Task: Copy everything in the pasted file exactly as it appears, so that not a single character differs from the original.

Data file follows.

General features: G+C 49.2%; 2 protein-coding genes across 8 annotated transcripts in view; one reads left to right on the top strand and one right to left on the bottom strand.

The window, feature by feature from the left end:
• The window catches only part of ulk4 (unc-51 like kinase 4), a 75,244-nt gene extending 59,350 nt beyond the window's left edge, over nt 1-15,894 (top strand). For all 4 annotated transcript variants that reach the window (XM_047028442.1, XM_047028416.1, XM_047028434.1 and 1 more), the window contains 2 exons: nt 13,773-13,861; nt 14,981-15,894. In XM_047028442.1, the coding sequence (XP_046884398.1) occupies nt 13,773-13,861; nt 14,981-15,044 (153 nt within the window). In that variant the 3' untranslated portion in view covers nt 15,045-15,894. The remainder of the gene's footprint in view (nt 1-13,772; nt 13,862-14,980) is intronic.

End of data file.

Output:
General features: G+C 49.2%; 2 protein-coding genes across 8 annotated transcripts in view; one reads left to right on the top strand and one right to left on the bottom strand.

The window, feature by feature from the left end:
• The window catches only part of ulk4 (unc-51 like kinase 4), a 75,244-nt gene extending 59,350 nt beyond the window's left edge, over nt 1-15,894 (top strand). For all 4 annotated transcript variants that reach the window (XM_047028442.1, XM_047028416.1, XM_047028434.1 and 1 more), the window contains 2 exons: nt 13,773-13,861; nt 14,981-15,894. In XM_047028442.1, the coding sequence (XP_046884398.1) occupies nt 13,773-13,861; nt 14,981-15,044 (153 nt within the window). In that variant the 3' untranslated portion in view covers nt 15,045-15,894. The remainder of the gene's footprint in view (nt 1-13,772; nt 13,862-14,980) is intronic.